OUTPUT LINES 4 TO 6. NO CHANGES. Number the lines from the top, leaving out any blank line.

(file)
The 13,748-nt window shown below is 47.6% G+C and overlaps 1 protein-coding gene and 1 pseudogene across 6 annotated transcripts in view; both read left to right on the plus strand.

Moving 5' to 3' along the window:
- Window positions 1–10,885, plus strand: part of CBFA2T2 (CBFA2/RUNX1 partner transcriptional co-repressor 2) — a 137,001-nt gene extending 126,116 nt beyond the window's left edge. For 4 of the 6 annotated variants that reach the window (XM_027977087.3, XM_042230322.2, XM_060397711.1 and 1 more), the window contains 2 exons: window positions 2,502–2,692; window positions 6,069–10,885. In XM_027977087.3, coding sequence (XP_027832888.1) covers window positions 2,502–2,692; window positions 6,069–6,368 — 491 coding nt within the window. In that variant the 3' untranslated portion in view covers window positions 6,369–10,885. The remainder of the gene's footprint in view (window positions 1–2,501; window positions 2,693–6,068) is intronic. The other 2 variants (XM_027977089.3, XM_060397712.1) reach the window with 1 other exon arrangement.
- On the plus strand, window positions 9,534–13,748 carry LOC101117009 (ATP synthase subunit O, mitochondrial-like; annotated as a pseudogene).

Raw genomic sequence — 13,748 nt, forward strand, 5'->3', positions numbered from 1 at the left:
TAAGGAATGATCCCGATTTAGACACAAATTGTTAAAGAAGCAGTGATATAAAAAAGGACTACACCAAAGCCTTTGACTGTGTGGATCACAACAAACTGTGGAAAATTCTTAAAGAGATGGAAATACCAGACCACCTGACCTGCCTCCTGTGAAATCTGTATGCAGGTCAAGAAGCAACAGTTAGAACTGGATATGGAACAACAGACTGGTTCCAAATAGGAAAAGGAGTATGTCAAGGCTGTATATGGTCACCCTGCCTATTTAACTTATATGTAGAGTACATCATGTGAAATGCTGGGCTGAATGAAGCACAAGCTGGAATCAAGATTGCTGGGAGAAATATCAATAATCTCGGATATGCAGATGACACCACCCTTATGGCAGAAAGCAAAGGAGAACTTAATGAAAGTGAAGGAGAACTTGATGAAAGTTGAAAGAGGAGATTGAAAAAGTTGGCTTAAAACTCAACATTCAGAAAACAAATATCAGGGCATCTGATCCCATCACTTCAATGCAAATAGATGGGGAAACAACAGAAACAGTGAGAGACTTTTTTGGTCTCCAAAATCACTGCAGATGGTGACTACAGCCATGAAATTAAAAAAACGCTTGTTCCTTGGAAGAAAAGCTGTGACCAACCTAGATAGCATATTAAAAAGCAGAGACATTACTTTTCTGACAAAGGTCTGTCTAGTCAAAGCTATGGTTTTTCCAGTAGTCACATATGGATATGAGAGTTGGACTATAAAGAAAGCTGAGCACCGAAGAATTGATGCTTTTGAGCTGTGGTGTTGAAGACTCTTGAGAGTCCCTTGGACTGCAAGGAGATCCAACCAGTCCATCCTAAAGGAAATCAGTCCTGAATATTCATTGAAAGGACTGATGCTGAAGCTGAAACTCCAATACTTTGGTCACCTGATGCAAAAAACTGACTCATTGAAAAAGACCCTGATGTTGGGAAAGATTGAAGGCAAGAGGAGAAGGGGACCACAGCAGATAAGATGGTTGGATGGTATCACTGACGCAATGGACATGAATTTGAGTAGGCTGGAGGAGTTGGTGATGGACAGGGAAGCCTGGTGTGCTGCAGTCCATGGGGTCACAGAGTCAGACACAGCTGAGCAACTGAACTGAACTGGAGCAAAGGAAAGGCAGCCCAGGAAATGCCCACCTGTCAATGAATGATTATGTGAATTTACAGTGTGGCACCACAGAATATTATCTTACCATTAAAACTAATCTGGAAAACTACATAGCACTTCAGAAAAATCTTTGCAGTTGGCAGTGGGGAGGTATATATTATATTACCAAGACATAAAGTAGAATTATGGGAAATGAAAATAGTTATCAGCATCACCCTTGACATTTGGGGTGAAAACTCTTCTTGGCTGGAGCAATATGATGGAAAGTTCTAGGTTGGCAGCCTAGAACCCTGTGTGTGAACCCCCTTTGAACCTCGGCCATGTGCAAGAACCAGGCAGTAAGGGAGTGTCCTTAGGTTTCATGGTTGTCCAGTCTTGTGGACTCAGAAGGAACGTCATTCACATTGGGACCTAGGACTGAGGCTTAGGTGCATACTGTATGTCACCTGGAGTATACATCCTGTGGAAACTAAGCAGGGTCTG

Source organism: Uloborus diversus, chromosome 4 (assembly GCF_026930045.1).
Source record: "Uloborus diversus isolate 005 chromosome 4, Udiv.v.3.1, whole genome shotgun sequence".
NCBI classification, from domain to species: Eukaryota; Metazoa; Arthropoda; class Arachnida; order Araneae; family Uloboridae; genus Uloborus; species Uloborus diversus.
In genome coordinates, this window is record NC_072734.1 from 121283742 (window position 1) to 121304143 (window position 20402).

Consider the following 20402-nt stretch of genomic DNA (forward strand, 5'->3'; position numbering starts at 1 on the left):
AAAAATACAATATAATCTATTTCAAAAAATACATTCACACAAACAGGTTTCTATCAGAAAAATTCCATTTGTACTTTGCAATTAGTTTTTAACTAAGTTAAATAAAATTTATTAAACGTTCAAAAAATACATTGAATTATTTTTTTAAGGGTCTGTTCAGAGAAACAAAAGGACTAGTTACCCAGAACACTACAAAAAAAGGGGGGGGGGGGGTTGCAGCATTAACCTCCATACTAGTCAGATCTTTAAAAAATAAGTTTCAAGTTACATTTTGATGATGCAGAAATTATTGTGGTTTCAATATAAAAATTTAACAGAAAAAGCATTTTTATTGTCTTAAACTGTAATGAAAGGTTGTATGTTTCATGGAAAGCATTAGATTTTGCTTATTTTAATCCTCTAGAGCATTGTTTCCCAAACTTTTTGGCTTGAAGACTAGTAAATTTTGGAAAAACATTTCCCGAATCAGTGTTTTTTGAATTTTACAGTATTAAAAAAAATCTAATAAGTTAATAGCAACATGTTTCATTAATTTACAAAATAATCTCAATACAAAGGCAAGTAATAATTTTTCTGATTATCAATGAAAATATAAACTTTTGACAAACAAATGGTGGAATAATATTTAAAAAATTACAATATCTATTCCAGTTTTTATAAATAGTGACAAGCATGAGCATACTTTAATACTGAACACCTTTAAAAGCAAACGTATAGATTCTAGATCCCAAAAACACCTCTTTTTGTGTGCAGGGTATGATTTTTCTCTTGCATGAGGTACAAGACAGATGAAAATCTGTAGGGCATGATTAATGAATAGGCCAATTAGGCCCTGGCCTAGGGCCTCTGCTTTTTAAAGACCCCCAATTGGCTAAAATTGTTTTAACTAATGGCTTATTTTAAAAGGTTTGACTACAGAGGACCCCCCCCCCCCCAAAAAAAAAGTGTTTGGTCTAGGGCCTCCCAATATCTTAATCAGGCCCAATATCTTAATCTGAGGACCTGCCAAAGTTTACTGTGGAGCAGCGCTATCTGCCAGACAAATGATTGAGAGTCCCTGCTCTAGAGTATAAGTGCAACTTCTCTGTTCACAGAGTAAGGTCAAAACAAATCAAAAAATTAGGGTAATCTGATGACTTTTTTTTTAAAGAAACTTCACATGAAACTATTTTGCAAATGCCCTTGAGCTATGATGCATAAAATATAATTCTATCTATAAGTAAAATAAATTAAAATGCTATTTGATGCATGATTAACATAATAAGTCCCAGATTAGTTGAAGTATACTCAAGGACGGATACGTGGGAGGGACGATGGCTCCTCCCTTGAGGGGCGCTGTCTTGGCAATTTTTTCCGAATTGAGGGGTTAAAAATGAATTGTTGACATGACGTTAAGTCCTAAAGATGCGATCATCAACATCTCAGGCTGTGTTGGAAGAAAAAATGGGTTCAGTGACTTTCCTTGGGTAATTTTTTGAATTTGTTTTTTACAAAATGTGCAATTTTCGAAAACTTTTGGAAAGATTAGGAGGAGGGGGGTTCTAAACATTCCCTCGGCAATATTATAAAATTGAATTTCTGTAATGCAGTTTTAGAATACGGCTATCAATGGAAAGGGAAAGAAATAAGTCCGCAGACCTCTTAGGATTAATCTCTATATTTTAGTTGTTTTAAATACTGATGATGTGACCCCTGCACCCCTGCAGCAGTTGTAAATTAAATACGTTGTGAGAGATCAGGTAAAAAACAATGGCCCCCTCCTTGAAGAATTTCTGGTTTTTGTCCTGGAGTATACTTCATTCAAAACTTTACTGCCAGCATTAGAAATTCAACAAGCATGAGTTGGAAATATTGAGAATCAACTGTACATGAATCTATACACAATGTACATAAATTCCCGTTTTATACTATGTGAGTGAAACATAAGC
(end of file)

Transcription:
- On the plus strand, window positions 9,534–13,748 carry LOC101117009 (ATP synthase subunit O, mitochondrial-like; annotated as a pseudogene).

Raw genomic sequence — 13,748 nt, forward strand, 5'->3', positions numbered from 1 at the left:
TAAGGAATGATCCCGATTTAGACACAAATTGTTAAAGAAGCAGTGATATAAAAAAGGACTACACCAAAGCCTTTGACTGTGTGGATCACAACAAACTGTGGAAAATTCTTAAAGAGATGGAAATACCAGACCACCTGACCTGCCTCCTGTGAAATCTGTATGCAGGTCAAGAAGCAACAGTTAGAACTGGATATGGAACAACAGACTGGTTCCAAATAGGAAAAGGAGTATGTCAAGGCTGTATATGGTCACCCTGCCTATTTAACTTATATGTAGAGTACATCATGTGAAATGCTGGGCTGAATGAAGCACAAGCTGGAATCAAGATTGCTGGGAGAAATATCAATAATCTCGGATATGCAGATGACACCACCCTTATGGCAGAAAGCAAAGGAGAACTTAATGAAAGTGAAGGAGAACTTGATGAAAGTTGAAAGAGGAGATTGAAAAAGTTGGCTTAAAACTCAACATTCAGAAAACAAATATCAGGGCATCTGATCCCATCACTTCAATGCAAATAGATGGGGAAACAACAGAAACAGTGAGAGACTTTTTTGGTCTCCAAAATCACTGCAGATGGTGACTACAGCCATGAAATTAAAAAAACGCTTGTTCCTTGGAAGAAAAGCTGTGACCAACCTAGATAGCATATTAAAAAGCAGAGACATTACTTTTCTGACAAAGGTCTGTCTAGTCAAAGCTATGGTTTTTCCAGTAGTCACATATGGATATGAGAGTTGGACTATAAAGAAAGCTGAGCACCGAAGAATTGATGCTTTTGAGCTGTGGTGTTGAAGACTCTTGAGAGTCCCTTGGACTGCAAGGAGATCCAACCAGTCCATCCTAAAGGAAATCAGTCCTGAATATTCATTGAAAGGACTGATGCTGAAGCTGAAACTCCAATACTTTGGTCACCTGATGCAAAAAACTGACTCATTGAAAAAGACCCTGATGTTGGGAAAGATTGAAGGCAAGAGGAGAAGGGGACCACAGCAGATAAGATGGTTGGATGGTATCACTGACGCAATGGACATGAATTTGAGTAGGCTGGAGGAGTTGGTGATGGACAGGGAAGCCTGGTGTGCTGCAGTCCATGGGGTCACAGAGTCAGACACAGCTGAGCAACTGAACTGAACTGGAGCAAAGGAAAGGCAGCCCAGGAAATGCCCACCTGTCAATGAATGATTATGTGAATTTACAGTGTGGCACCACAGAATATTATCTTACCATTAAAACTAATCTGGAAAACTACATAGCACTTCAGAAAAATCTTTGCAGTTGGCAGTGGGGAGGTATATATTATATTACCAAGACATAAAGTAGAATTATGGGAAATGAAAATAGTTATCAGCATCACCCTTGACATTTGGGGTGAAAACTCTTCTTGGCTGGAGCAATATGATGGAAAGTTCTAGGTTGGCAGCCTAGAACCCTGTGTGTGAACCCCCTTTGAACCTCGGCCATGTGCAAGAACCAGGCAGTAAGGGAGTGTCCTTAGGTTTCATGGTTGTCCAGTCTTGTGGACTCAGAAGGAACGTCATTCACATTGGGACCTAGGACTGAGGCTTAGGTGCATACTGTATGTCACCTGGAGTATACATCCTGTGGAAACTAAGCAGGGTCTG